Scientists have discovered the true identity of the ancient sea lizard

Researchers have identified a prehistoric marine reptile found in 1935 as a thalatosaurus, not a corystoder, using CT scans and a new specimen. Rebuilding Pachystropheus reticusemerged alongside a Hybodont shark feeding on a Bergeria Fish. Credit: James Ormiston

Scientists have reclassified the prehistoric marine reptile, which was discovered in 1935, as one of the last thalassosaurs, rather than the first dinosaurs, after new discoveries and detailed photography.

The true identity of a local prehistoric marine reptile has been revealed, after experts determined that some of its remains actually belonged to fish.

Researchers from the University of Bristol and the University of Southampton have proven that bones found in Triassic The rocks in 1935 are from one of the last thalassosaurs, a large marine lizard that behaved like an otter.

For years it was thought that this ancient animal was one of the first marine reptiles, another group of crocodile-like marine reptiles. However, in the study published in Journal of Vertebrate Paleontologythe team examined the original specimen bearing the name from 1935. They compared it to a remarkable new specimen from PachystropheusKnown as “Annie,” it contains hundreds of bones from several individuals, as well as evidence of sharks, bony fish and even terrestrial dinosaurs.

Advanced technologies and features

Jacob Quinn, who is studying for a master’s degree in paleobiology at Bristol School of Geosciences, traveled with the two specimens to Southampton where they were CT scanned, producing stacks of X-rays through the blocks that allowed him to reconstruct a full 3D model. For everything buried in blocks.

“Thalatosaurs existed throughout the Triassic,” Jacob explained. “Some were up to four meters (13 feet) long and would have been terrors of the seas. But we have them Pachystropheus It was only one meter long, half of which was its long tail. It also had a long neck, a small head the size of a matchbox, which we did not find, and four oars. If it had been like its relatives, it would have had lots of small, sharp teeth, perfect for snatching up fish and other small, squirming prey.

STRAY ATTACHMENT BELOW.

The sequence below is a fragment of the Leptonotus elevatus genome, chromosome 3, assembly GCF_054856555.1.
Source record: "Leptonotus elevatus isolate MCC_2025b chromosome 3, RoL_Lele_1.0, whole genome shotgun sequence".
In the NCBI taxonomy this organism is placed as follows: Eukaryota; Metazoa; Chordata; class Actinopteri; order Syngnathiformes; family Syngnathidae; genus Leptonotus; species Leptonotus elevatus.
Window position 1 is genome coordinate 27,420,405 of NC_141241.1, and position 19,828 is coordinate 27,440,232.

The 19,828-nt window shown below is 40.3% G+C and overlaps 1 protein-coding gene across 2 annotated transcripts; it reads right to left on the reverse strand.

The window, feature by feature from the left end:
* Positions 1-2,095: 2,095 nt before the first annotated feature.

The Rhetian food web of the Bristol Archipelago

Rhaetian (205 million years ago) Food web of the Bristol Archipelago containing Pachystroeus rhaeticus. Arrows indicate who ate who – red and black mean inference, blue arrows are based on ecology and fossil associations observed during this study. Credit: Jacob Quinn

Professor Mike Benton, one of Jacob’s supervisors, said: ‘Previously, Pachystroeus was recognized as the first choristoderes, another group of crocodile-like marine reptiles, and was treated as very important because it was the oldest. “Jacob was able to prove that some of the bones actually came from fish, while other bones that really belonged to Pachystroeus showed that it was in fact a small thalattosaur. So, after being considered the first of the Christosaurs, it has now been identified as the last of the thalattosaurs.”

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Discovery and reconstruction efforts

Evangelos R. Matthew Raven of Peterborough discovered the Annie while on holiday in Somerset in 2018, and subsequently carefully assembled and cleaned it to expose the bones in his spare time. He said: “I spotted parts of a fallen rock on the beach about 10 meters from the base of the cliff. I was thrilled that their exposed surfaces revealed some fossil bones. I wasn’t able to see the pieces put together until a few days later. After a few weeks of preparation, we were able to see something special emerge. The sample took about 350 hours and about a year to complete.

Evangelos R.  Matto Raven

Evangelos R. Matto-Ravin during the preparation of the film “Annie”. Credit: Evangelos R. Matthew Raven/Andrea Matteo Raven

Pachystropheus He may have lived the life of a modern day otter, eating small fish or… Invertebrates “Like shrimp,” says Dr. David Whiteside, another supervisor. “These slender reptiles had long necks, flat tails for swimming, and remarkably powerful forelimbs for a marine animal, suggesting Pachystropheus They may have come to land to feed or to avoid predators. At that time, Bristol, and most of Europe, were shallow seas, and these animals probably lived in a large colony in the warm, shallow waters surrounding the island archipelago.

Annie will now be housed at the Bristol Museum and Art Gallery for further study.

“We are very pleased that this amazing fossil is now part of the collection at Bristol Museum and Art Gallery, thanks to the generous help of the Friends of Bristol Museums, Galleries and Archives. “We are delighted to be able to Sharing the story of this new fossil and all the work the team has accomplished with museum visitors.”

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Reference: “Relationships and Paleoecology of Pachystroeus rhaeticus, an Enigmatic Marine Reptile from the Triassic (Diapsida: Thalattosauria)” by Jacob J. Quinn, and Evangelus R. Matto-Raven, and David I. Whiteside, and John E.E. Marshall, and Deborah J. Hutchinson and Michael J. Benton, June 4, 2024, Journal of Vertebrate Paleontology.
doi: 10.1080/02724634.2024.2350408

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